Today Mexico’s Supreme Court is deliberating on whether or not to overturn the 2007 law that legalized abortion in Mexico City.
Primarily meant to help the city’s poorest women, who had received one too many botched abortions at illegal clinics, the law has been met with unrelenting resistance in the Catholic country. Eighty-five percent of gynecologists have declared themselves conscientious objectors, and hospital staff members have been reported as hostile and demeaning, creating unnecessary impediments for women. At right, a woman lays out pictures of women who received abortions, during a demonstration in support of the law. About 8,000 women took advantage of it last year alone.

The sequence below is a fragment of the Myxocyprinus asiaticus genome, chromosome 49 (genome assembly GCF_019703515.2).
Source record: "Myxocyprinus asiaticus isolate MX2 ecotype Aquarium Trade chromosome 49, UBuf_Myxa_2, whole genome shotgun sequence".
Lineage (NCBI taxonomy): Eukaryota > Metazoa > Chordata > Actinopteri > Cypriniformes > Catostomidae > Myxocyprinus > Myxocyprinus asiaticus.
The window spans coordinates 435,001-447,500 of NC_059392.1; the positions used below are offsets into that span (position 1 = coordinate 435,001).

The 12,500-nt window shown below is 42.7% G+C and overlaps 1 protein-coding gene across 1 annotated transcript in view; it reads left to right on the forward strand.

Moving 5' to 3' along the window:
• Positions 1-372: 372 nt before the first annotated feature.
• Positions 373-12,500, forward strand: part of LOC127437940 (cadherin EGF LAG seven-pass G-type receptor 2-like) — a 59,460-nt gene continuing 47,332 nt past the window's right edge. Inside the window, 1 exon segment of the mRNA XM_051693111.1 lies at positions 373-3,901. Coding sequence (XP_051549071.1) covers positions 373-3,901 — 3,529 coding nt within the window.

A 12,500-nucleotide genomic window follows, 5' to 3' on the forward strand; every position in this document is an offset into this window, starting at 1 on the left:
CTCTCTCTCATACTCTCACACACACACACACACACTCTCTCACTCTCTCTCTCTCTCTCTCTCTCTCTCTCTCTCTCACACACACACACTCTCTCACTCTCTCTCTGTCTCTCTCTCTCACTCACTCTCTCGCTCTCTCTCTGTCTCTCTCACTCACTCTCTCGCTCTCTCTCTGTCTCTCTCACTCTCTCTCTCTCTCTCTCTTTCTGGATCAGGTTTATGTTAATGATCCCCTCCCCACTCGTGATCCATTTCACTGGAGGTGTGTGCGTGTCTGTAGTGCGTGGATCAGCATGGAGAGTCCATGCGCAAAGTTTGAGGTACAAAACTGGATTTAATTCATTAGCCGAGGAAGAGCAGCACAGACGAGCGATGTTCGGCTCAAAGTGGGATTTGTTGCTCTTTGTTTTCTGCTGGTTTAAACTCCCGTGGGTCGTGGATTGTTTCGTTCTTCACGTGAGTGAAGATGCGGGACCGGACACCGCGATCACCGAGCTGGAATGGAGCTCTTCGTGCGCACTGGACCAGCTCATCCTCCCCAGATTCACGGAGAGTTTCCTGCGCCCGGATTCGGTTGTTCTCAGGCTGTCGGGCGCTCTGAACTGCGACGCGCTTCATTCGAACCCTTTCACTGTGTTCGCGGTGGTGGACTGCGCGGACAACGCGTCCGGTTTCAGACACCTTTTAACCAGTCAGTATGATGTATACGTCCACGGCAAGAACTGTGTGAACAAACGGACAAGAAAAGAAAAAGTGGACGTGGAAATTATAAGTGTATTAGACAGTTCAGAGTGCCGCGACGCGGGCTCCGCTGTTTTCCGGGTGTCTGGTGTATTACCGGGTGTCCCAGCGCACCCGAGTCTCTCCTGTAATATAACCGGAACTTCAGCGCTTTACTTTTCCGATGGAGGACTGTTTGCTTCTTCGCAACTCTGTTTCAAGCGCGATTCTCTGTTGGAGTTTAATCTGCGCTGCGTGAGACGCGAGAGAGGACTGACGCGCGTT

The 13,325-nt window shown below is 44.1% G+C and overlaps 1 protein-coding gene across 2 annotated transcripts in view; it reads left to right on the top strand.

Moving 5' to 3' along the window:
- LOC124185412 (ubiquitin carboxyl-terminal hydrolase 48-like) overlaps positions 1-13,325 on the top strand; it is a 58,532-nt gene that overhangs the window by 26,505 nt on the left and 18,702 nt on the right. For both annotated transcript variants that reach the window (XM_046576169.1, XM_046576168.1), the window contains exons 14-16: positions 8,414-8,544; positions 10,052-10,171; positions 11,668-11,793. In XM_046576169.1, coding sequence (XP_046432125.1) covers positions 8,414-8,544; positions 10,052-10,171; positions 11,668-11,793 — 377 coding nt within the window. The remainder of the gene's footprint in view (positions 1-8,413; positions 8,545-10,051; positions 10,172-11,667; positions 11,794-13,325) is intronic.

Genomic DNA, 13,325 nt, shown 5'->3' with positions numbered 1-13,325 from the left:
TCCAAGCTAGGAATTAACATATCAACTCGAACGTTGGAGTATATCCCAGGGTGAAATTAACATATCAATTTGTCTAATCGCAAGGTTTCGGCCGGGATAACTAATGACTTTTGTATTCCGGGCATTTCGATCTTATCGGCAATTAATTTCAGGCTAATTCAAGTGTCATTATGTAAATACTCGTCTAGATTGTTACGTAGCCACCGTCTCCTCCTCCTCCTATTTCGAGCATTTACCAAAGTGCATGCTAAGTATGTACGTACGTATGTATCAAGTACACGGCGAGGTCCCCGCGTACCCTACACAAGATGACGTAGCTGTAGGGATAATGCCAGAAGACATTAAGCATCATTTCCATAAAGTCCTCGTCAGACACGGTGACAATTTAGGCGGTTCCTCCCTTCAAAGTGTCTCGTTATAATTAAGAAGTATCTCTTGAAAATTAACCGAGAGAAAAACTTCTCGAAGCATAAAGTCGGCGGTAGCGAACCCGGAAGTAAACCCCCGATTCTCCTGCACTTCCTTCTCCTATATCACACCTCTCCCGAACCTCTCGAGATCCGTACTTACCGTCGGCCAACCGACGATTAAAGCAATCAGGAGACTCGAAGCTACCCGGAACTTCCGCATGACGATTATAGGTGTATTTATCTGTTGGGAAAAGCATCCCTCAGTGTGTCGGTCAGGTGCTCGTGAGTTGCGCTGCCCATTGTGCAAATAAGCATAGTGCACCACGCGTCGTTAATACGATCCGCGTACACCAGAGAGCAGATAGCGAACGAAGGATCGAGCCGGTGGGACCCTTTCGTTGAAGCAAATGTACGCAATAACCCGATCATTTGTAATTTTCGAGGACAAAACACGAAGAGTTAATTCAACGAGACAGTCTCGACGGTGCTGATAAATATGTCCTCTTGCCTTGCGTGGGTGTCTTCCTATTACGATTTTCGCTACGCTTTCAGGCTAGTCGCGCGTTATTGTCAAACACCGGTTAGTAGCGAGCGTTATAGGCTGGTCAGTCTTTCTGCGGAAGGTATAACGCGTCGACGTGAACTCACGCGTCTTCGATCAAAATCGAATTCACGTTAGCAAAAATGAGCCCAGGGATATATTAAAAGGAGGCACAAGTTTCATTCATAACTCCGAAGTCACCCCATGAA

To see the problems they're grappling with, read more.
With so many doctors objecting, the city’s 14 hospitals have been unable to provide services fast enough, and many women are unable to receive their abortion within the legalized first-trimester limit. Willing doctors have been trained to administer abortion pills and perform speedier (I-don’t-even-want-to-know) abortions. Not surprisingly, problems persist.
To improve treatment, officials are moving low-risk abortions out of overworked hospitals and into smaller public clinics, where they hope staff will be more supportive. But whether or not these improvements can continue hinges on the Supreme Court’s decision, which could come as early as this week.